Today’s post comes from Nicole Bucik, Senior Parks Interpreter at Bronte Creek Provincial Park.
Have you ever wondered what it would be like to live in the Victorian era?
Walking through Spruce Lane Farm in Bronte Creek Provincial Park, you might think: Have I gone back in time?
Seeing park staff in suits and smocks caring for farm animals may seem strange, but it’s a seasonal feature here in Bronte Creek.
Welcome to the year 1900
Our Spruce Lane farm will transport you back in time. On the heritage estate, the historic farmhouse is furnished just as it was at the turn of the century.
To fully set the atmosphere of the era, Bronte Creek Discovery Program staff and volunteers wear historically accurate clothing. We pride ourselves on always being prim and proper in the Victorian style.
Spruce Lane Farm
Now, you might be thinking that Victorian fashion was simple. The women wore floor-length skirts and long-sleeved blouses, and the men just wore suits, right?
That may be what it looks like from the outside, but there are many more complexities involved in dressing like a Victorian. I’ll take you behind the scenes to see what it’s like for our staff and volunteers to dress up and truly transform into a Victorian.
We take playing dress up very seriously.
First, let’s start with the first thing we all put on in the morning: underwear! In Victorian times, women’s underwear consisted of a shirt, panties, stockings, a corset and a petticoat.
Underwear for staff use.
Additionally, if you were a wealthy woman, you might also wear a crinoline, bustle guards, camisoles, or corset covers.
Fortunately, our staff is only required to wear petticoats from this extensive list of underwear.
What is a petticoat, you ask? A petticoat is a skirt worn under other clothing for warmth and shape.
But the real question is how many petticoats do I wear? The answer is… The limit does not exist!
Although most of us here in summer only wear one because of the heat, a true Victorian would wear up to fifteen layers of petticoats.
Here at Bronte Creek, our costume room is filled with many wonderful pieces that make an outfit really come together. From blouses and skirts to hats and umbrellas, we have it all!
Wealthy Victorians always had different outfits for different occasions. When we dress our staff and volunteers, we always keep in mind the event we are dressing for, just as the Victorians did. Are we doing farm chores or drinking tea? Is it harvest season or Christmas? Will I go by bicycle or carriage today?
When we dress to do housework, we may choose softer colors and lighter fabrics, since we are usually out in the sun caring for our chickens and sheep.
But when we dress up for tea or a big holiday like Christmas, we want to be extravagant. This usually includes big, puffy sleeves, stylish vests, luxurious patterns and fabrics, and a hat to top it all off.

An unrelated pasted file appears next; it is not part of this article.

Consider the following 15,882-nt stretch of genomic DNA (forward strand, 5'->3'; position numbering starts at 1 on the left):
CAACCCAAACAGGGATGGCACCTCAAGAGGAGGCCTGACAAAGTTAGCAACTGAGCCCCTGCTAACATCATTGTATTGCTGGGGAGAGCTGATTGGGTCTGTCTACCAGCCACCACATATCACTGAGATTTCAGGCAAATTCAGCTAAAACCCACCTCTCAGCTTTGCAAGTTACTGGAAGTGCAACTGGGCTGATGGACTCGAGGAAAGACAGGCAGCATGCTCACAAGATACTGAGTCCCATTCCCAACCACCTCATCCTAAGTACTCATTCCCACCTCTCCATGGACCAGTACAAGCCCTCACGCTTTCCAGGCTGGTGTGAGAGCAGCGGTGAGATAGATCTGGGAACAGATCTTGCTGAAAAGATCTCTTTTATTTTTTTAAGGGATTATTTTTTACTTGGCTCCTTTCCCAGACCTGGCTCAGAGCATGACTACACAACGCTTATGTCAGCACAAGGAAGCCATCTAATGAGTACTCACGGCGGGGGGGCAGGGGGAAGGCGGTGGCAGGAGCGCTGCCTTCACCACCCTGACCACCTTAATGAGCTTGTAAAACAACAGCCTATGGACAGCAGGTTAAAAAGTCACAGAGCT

You have to play the role too
Our costumes also require some training in proper Victorian etiquette.
For our staff who wear typical male attire, there are many accessories that must be perfect. With ties, suspenders, sleeve garters, and watch chains, Victorian men always looked dapper.
Luckily for our staff these days, they don’t have to learn how to tie a handkerchief or bow tie. Instead, they can just put on a tie.
Personnel wearing traditional female costume should note that the visible ankles were scandalous to the Victorian eye. Skirts should be long enough to cover our ankles, but this can pose a major tripping hazard, especially with the many stairs in the house.
We always have to remember to hold our skirts when going up and down stairs. And we can’t forget our perfectly tied hair! It is difficult to get our hairstyles clean and fashionable. It takes a lot of practice and a lot of hairpins!
To dress like a Victorian is not just about having the right clothes, but knowing how to wear them correctly and with pride.
Although we don’t wear all the garments a Victorian would wear (fortunately, corsets are a thing of the past), there are still many steps to remember to make our costumes as historically accurate as possible.
At Spruce Lane Farm, we aim to transport you back in time to experience the Victorian era first-hand, and our stylish staff are there to create the Victorian atmosphere.
Come join us!
If this post piqued your interest in Bronte Creek’s Spruce Lane Farm, there are many volunteer opportunities available.
If you like to sew and are interested in creating costumes, Friends of Bronte Creek is looking for volunteers with sewing experience. Projects range from mending tears to creating full Victorian outfits. Contact [email protected] for more information.
Click here for more information about Spruce Lane Farm, as well as a list of park events and heritage programs.